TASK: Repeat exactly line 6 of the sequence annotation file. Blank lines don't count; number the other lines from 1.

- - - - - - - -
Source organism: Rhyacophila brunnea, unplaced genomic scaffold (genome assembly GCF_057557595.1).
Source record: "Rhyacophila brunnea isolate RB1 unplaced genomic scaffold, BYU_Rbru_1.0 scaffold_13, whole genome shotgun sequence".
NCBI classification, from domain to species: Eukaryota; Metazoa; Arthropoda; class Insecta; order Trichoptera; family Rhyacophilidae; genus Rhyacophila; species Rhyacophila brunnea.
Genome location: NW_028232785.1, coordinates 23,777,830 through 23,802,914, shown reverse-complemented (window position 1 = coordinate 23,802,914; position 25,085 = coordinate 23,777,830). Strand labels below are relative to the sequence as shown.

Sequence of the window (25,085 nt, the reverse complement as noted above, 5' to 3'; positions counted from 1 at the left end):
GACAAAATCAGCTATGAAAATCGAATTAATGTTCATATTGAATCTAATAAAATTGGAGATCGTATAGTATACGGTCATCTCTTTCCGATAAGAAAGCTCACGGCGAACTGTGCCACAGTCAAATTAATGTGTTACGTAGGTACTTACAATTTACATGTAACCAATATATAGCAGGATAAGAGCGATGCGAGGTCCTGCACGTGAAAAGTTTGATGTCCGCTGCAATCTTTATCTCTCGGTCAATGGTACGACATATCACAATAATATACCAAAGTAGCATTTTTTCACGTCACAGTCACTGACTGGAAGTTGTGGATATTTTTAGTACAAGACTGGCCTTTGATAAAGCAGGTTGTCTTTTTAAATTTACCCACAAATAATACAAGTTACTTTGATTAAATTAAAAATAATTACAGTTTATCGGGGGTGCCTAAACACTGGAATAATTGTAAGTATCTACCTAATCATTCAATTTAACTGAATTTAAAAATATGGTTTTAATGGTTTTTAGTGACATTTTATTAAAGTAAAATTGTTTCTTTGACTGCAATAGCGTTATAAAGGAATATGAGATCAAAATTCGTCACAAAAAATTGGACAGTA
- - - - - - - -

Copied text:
GACAAAATCAGCTATGAAAATCGAATTAATGTTCATATTGAATCTAATAAAATTGGAGATCGTATAGTATACGGTCATCTCTTTCCGATAAGAAAGCTCACGGCGAACTGTGCCACAGTCAAATTAATGTGTTACGTAGGTACTTACAATTTACATGTAACCAATATATAGCAGGATAAGAGCGATGCGAGGTCCTGCACGTGAAAAGTTTGATGTCCGCTGCAATCTTTATCTCTCGGTCAATGGTACGACATATCACAATAATATACCAAAGTAGCATTTTTTCACGTCACAGTCACTGACTGGAAGTTGTGGATATTTTTAGTACAAGACTGGCCTTTGATAAAGCAGGTTGTCTTTTTAAATTTACCCACAAATAATACAAGTTACTTTGATTAAATTAAAAATAATTACAGTTTATCGGGGGTGCCTAAACACTGGAATAATTGTAAGTATCTACCTAATCATTCAATTTAACTGAATTTAAAAATATGGTTTTAATGGTTTTTAGTGACATTTTATTAAAGTAAAATTGTTTCTTTGACTGCAATAGCGTTATAAAGGAATATGAGATCAAAATTCGTCACAAAAAATTGGACAGTA